Rollfilm

The LIFE photo archive

Posted in America, History of Photography, Journalism, Media, Photography by Rollfilm on November 28, 2008

The LIFE photo archive can be accessed online from now on. Google is hosting “millions of photographs from the LIFE photo archive, stretching from the 1750s to today. Most were never published and are now available for the first time through the joint work of LIFE and Google.” [1]

Most of these images have a pretty good resolution – at least when it comes to images on the web.

Soldier holding tattered flag of the Eighth PA Infantry, during Civil War.

Soldier holding tattered flag of the Eighth PA Infantry, during Civil War.

A bedraggled Mrs. Bates cooking over a stove w. her cat eats fr. a can in the basement slum apt. she shares w. her husband at 210 E. 98th St.

A bedraggled Mrs. Bates cooking over a stove w. her cat eats fr. a can in the basement slum apt. she shares w. her husband at 210 E. 98th St.

Migrant mother Florence Thompson & children photographed by Dorothea Lange.

Migrant mother Florence Thompson & children photographed by Dorothea Lange.

Follow this link and have a look at the LIFE archive.

[1] images.google.com/hosted/life

Advertisements

Tom Waits True Confessions & “The Big Picture”-blog

Posted in Documentary, Journalism, Media, Photoblog, Photography, Tom Waits by Rollfilm on June 13, 2008

Read the interview Tom Waits did with himself over here.

———————————————

Have a look at “The big Picture” which is a “photo blog for the Boston Globe/boston.com, compiled semi-regularly by Alan Taylor. Inspired by publications like Life Magazine (of old), National Geographic, and online experiences like MSNBC.com’s Picture Stories galleries and Brian Storm’s MediaStorm, The Big Picture is intended to highlight high-quality, amazing imagery – with a focus on current events, lesser-known stories and, well, just about anything that comes across the wire that looks really interesting” [About-page of The big Picture]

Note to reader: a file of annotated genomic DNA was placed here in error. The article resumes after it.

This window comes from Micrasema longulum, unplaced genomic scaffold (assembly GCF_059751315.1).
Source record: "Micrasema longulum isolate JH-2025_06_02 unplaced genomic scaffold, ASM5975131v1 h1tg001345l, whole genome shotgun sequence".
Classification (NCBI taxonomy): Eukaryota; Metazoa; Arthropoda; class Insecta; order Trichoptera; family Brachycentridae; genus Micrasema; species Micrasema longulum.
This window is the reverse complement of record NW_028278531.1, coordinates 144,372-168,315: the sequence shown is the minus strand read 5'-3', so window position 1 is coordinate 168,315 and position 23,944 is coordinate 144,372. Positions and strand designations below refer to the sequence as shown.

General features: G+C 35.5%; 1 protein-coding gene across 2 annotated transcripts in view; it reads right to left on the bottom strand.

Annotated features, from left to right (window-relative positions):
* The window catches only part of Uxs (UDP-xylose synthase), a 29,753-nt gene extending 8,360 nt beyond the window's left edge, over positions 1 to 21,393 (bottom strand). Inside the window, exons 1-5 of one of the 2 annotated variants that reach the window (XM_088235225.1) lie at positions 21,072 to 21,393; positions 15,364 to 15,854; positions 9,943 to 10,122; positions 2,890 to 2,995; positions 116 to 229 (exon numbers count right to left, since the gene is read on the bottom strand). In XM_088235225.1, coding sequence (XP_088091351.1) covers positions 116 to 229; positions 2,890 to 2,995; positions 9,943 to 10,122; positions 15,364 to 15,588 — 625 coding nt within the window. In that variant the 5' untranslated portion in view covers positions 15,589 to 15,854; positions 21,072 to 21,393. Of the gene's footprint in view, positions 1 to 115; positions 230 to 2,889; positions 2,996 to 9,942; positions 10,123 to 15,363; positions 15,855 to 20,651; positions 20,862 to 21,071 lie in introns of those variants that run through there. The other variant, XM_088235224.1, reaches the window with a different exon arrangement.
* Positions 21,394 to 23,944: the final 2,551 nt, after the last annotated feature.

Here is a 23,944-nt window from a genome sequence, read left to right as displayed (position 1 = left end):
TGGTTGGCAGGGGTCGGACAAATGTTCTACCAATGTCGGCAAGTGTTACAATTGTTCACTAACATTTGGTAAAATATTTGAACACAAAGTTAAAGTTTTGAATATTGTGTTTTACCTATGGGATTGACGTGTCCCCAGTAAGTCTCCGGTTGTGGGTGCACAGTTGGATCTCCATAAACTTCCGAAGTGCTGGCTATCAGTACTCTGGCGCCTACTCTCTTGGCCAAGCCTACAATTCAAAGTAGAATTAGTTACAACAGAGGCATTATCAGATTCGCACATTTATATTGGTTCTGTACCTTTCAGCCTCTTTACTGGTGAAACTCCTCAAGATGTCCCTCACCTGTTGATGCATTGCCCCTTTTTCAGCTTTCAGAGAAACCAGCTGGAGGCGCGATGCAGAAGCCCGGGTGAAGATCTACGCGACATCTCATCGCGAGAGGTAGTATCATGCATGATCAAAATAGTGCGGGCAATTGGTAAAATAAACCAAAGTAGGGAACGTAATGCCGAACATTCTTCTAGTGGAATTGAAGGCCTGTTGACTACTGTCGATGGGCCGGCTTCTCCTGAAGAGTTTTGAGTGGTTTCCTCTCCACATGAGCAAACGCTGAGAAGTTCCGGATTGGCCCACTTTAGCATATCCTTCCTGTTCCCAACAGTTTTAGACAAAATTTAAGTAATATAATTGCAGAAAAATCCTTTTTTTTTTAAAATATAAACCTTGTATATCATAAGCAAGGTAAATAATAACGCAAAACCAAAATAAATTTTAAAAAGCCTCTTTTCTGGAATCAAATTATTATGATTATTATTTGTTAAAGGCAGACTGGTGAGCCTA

Go to “The big Picture

The holy shrine

Posted in Books, Bourdieu, History of Photography, Media, Photography, Theory of Photography by Rollfilm on April 13, 2007

“In 1965 the group surrounding the sociologist Pierre Bourdieu identified the [photogaphic] documentation of family rituals as the ritual confirmation of the institution of the family itself, emphasizing the social function of taking photographs.” [1]

The occasions for family-photography are evolving out of its function. Photography in the family circle has to record the “good times” and special moments of a family’s biography. These are mainly weddings, birthdays, holiday trips, the kids, christmas and other parties.

The ‘classical’ way of collecting these douments was to put the family-photographs into an album. This album was limited in its public range. The access to it was strictly regulated. One needed to be an insider, an accepted member of the family itself or the close circle surrounding the family to be allowed to gaze at the family’s ‘holy shrine’.

 

Today things are different:

 

  • 3.306.789 photographs tagged with wedding

 

  • 2.141.630 photographs tagged with family

 

  • 1.569.381 photographs tagged with birthday

 

  • 1.441.387 photographs tagged with christmas

 

  • 1.039.372 photographs tagged with holiday

 

  • 888.364 photographs tagged with baby

The ‘holy shrine’ is now public.

————————————–

[1] Kathrin Peters: Instant Images: The Recording, Distribution and Consumption of Reality Predestined by Digital Photography [link]

The Machine is Us/ing Us

Posted in Media, Video by Rollfilm on April 12, 2007

corrections

Posted in Journalism, Media, Photography by Rollfilm on April 10, 2007

[source]

 

[source]